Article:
Personal Articles

Depression: A Forever-Kind of Illness

Wednesday, February 18th, 2015

forever illnessI overheard my husband describing my health to someone on the phone the other day.

“She’s definitely better,” he said. “She’s trying a lot of new things. It’s hard to say what’s helping the most.”

“Well, she’ll always have it. I mean, it will never go away completely. But she’s able to manage her symptoms as of late. She’s able to get out of bed in the morning and go to work.”

Wow, I thought to myself, he gets it. He truly gets it.

How to Cope with PMS

Sunday, February 15th, 2015

ChronicPainandDepressionLinkedGender,Age,EthnicityThose who know me know that I tend to be rather vocal about my menstrual cycle (sorry to all the male readers, but it’s the truth). PMS — and the lovely symptoms that incorporate menstruation — rear its ugly head every month via mind-numbing cramps, and moments where I want to weep at everything imaginable, eat everything imaginable, or yell at everything imaginable.

PMS is that pesky hormonal time where emotions are heightened; where we’re susceptible to vulnerability. We’re more prone to feeling annoyed or stressed or upset over circumstances that may normally be dealt with calmly.

According to Jan Sheehan’s article posted on Everyday Health, researchers correlate these emotional surges with hormone fluctuation during the menstrual cycle, particularly in regard to estrogen.

A Recipe to Mend a Broken Heart

Wednesday, February 11th, 2015

From The Heart

“What is the cure for a broken heart?” someone asked.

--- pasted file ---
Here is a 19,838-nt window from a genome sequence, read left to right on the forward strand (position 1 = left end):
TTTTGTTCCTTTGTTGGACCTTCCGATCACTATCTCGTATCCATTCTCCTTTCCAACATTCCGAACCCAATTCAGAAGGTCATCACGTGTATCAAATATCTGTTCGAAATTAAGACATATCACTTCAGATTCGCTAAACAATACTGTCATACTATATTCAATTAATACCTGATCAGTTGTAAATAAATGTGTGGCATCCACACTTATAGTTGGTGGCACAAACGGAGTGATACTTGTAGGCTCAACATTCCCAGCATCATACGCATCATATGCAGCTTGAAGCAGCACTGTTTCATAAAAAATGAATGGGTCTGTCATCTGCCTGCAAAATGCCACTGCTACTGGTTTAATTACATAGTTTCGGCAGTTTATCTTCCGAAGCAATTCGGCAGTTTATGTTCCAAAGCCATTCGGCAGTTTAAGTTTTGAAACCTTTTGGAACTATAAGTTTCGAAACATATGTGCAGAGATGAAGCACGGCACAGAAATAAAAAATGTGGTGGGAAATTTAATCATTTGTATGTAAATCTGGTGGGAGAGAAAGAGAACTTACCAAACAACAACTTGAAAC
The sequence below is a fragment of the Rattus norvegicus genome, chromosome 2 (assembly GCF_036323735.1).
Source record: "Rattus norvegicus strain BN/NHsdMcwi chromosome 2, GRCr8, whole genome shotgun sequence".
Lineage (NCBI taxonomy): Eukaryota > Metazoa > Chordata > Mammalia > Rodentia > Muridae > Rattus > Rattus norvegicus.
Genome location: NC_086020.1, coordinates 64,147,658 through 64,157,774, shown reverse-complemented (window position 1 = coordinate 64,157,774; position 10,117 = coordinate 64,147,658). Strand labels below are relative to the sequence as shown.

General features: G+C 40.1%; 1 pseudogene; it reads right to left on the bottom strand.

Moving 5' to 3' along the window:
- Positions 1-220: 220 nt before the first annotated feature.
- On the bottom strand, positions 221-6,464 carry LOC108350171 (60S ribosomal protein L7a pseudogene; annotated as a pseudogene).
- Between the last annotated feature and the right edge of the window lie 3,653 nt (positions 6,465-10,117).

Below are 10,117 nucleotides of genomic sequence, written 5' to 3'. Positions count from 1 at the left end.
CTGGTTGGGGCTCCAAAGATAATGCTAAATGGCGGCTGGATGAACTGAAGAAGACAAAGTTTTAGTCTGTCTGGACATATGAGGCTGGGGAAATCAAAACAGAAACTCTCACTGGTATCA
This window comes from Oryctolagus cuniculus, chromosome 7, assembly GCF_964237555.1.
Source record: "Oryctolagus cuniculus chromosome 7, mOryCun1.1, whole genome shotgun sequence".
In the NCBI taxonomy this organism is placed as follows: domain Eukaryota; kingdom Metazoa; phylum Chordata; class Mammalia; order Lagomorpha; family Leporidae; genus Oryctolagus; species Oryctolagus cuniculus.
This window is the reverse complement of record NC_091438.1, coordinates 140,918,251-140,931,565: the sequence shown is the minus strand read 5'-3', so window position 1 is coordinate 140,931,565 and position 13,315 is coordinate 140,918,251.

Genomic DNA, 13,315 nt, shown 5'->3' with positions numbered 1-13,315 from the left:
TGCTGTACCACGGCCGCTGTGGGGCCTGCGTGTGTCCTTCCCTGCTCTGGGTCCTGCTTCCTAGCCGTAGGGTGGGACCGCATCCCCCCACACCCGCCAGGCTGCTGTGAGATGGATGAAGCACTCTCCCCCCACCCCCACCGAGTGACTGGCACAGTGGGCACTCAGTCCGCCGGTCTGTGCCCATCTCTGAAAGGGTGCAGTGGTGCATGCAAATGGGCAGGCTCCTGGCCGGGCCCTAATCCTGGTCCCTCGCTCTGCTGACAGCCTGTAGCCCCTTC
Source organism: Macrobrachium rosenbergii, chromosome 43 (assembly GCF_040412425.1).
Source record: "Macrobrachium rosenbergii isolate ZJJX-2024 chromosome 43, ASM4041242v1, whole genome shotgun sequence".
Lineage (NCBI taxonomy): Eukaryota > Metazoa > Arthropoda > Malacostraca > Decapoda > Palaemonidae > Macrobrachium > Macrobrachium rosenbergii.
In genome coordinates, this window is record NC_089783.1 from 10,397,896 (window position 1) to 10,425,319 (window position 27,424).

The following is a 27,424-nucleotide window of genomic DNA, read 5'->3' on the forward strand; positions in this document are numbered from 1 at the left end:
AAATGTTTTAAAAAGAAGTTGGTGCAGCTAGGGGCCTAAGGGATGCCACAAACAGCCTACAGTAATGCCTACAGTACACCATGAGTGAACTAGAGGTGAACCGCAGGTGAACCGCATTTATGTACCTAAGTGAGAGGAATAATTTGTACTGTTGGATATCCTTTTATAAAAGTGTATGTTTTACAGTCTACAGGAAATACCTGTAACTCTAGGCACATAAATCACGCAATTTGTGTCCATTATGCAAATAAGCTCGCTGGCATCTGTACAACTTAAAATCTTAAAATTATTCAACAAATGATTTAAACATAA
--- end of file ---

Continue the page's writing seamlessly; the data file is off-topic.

“You want a cure for a broken heart?” I replied. “And you think I can come up with it?”

Well, I guess I should know it, shouldn’t I? I mean, it’s been 4 1/2 years since the Great Loss, and I have survived thus far, and not just survived, but at times also thrived. So I guess I can come from somewhere other than intellectual curiosity.

But do I know what has “cured” me? Not exactly, so let’s explore it a bit.

What Makes a Highly Sensitive Person?

Sunday, February 8th, 2015

serious-female-faceMy mom called me her “flapper” when I was a baby. Whenever I got excited, I would flap my arms, like I was young chick taking off for flight … in front of a hawk. I still do that, to some extent, but I manage to keep the arm movements to a minimum extension.

I am easily excitable, a “highly sensitive person,” as defined by Elaine Aron in her bestseller, The Highly Sensitive Person. If you answer yes to most of these questions on her website, you’re probably in the club, which holds 15 to 20 percent of human beings:

Rumination’s Kryptonite: Singing a Tune

Wednesday, February 4th, 2015

Using Music to Heal Shattered Souls SSHave you ever found yourself stuck on a thought? You may be replaying an argument you had with your spouse — or even imagining an argument you might have with them. You may be thinking about that time you said something wrong and made a fool out of yourself at a dinner party. Maybe you’re thinking about the time you stuck your foot in your mouth in front of your boss. You might just be upset that you tripped in front of other people on your way into work this morning.

This is called rumination. Not only is it a huge time-waster, it’s demeaning and lowers self-esteem. Perhaps you’re worried these things may happen again or you’re just berating yourself. You might imagine what it would have been like if you had said the right thing or did something differently. But rumination fails to make us feel better and it can’t change the past or the future.

Do You Squirm in the Presence of Unconditional Love?

Monday, February 2nd, 2015

true-love

Once I was in India visiting a holy man who my family had known since I was a child and hadn’t seen in nearly 30 years. As I sat across his desk from him, he looked at me as if he were watching a movie about my life. With no words said, I felt like he could see everything I had ever done, every unwise choice, every lie, every romantic encounter, every achievement, every good thing, and every thought.

I just somehow knew, without any proof, that he knew everything about me. All I felt from him was absolute unconditional love. You would think that that would be a beautiful experience.

The problem was that I was extremely uncomfortable.

10 Nutritional Deficiencies that May Cause Depression

Monday, February 2nd, 2015